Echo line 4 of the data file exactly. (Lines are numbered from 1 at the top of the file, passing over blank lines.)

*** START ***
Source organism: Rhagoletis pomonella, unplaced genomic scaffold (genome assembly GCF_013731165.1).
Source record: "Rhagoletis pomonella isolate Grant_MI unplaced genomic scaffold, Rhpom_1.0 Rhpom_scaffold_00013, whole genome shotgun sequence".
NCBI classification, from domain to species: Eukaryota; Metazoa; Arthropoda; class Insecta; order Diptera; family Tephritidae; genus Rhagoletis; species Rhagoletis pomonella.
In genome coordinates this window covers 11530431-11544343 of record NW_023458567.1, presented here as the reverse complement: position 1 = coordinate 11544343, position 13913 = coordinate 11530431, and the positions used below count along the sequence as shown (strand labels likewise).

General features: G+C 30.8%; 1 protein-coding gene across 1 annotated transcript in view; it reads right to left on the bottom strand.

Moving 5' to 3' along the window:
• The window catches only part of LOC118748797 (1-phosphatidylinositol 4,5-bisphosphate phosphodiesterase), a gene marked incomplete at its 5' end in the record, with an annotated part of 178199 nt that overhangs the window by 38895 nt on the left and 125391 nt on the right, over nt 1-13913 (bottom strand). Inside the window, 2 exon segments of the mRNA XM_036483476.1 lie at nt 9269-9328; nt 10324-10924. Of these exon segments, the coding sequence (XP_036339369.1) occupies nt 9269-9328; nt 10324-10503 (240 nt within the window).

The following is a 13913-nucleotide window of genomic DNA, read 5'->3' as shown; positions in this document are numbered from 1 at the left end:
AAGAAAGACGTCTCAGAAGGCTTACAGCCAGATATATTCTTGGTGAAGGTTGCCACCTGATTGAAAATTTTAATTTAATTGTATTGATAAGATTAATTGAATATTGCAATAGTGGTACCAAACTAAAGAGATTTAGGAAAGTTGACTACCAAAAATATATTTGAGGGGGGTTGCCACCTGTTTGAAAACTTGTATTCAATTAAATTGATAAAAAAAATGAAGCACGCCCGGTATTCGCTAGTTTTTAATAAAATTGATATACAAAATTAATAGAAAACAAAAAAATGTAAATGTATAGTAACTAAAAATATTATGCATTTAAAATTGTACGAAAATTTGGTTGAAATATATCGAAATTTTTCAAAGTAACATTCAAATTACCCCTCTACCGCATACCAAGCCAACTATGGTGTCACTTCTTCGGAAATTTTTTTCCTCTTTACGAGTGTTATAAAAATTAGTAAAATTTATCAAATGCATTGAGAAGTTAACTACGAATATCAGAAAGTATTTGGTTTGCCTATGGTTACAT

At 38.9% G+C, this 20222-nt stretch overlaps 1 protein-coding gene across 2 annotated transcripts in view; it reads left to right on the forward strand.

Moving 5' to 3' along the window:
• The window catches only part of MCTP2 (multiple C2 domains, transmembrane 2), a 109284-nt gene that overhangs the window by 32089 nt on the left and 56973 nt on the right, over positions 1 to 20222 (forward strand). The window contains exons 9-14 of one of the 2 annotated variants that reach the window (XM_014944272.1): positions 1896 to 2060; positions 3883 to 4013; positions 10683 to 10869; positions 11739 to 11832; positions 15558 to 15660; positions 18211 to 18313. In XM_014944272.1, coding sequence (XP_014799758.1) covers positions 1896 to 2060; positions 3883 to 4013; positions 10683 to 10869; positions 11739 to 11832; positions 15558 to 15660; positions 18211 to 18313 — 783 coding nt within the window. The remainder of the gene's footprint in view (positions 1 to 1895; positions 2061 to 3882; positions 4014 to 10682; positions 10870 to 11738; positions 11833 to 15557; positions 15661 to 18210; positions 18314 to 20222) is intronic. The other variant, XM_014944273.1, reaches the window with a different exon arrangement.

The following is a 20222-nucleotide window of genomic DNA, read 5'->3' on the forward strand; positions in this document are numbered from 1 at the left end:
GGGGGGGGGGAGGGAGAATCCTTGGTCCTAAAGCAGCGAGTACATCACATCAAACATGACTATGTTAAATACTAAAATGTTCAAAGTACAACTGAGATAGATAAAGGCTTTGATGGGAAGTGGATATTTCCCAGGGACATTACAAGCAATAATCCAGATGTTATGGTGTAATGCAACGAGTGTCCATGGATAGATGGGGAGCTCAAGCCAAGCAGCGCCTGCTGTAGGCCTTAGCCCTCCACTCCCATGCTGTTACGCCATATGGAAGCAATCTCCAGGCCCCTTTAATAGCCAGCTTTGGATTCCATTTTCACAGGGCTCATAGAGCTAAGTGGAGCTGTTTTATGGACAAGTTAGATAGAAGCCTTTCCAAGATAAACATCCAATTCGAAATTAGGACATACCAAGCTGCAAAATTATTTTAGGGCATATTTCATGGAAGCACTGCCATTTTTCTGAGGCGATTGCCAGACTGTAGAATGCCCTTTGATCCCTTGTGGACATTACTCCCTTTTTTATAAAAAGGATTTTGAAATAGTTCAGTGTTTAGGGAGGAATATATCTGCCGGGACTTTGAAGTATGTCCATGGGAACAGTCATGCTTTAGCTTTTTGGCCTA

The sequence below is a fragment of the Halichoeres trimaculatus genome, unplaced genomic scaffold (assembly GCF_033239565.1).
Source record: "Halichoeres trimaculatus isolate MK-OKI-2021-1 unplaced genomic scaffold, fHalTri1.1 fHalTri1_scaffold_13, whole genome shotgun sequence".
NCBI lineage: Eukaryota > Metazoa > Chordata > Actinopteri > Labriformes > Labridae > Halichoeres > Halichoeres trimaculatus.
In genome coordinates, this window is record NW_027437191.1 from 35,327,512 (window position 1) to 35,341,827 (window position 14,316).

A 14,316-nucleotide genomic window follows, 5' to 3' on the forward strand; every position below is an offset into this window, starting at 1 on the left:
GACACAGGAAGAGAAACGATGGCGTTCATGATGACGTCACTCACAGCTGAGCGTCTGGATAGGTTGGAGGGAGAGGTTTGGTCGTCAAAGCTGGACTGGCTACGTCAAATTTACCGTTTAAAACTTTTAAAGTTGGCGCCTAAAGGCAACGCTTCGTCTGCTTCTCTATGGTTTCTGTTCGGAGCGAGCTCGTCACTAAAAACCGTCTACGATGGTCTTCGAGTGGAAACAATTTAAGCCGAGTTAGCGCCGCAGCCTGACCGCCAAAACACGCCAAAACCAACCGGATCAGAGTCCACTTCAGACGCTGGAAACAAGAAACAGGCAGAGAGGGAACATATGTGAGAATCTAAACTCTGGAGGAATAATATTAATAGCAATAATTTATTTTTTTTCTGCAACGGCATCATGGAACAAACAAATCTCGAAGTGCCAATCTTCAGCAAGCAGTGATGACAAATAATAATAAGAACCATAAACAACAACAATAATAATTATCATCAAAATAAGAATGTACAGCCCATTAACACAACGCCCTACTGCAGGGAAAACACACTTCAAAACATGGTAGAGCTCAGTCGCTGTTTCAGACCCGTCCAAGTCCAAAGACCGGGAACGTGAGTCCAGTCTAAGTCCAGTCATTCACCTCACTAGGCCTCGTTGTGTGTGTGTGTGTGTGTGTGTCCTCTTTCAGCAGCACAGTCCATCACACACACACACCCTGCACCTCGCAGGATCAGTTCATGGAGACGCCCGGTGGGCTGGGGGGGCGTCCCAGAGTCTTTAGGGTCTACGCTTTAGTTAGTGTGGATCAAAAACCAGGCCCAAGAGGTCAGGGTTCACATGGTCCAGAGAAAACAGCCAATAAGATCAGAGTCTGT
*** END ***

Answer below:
In genome coordinates this window covers 11530431-11544343 of record NW_023458567.1, presented here as the reverse complement: position 1 = coordinate 11544343, position 13913 = coordinate 11530431, and the positions used below count along the sequence as shown (strand labels likewise).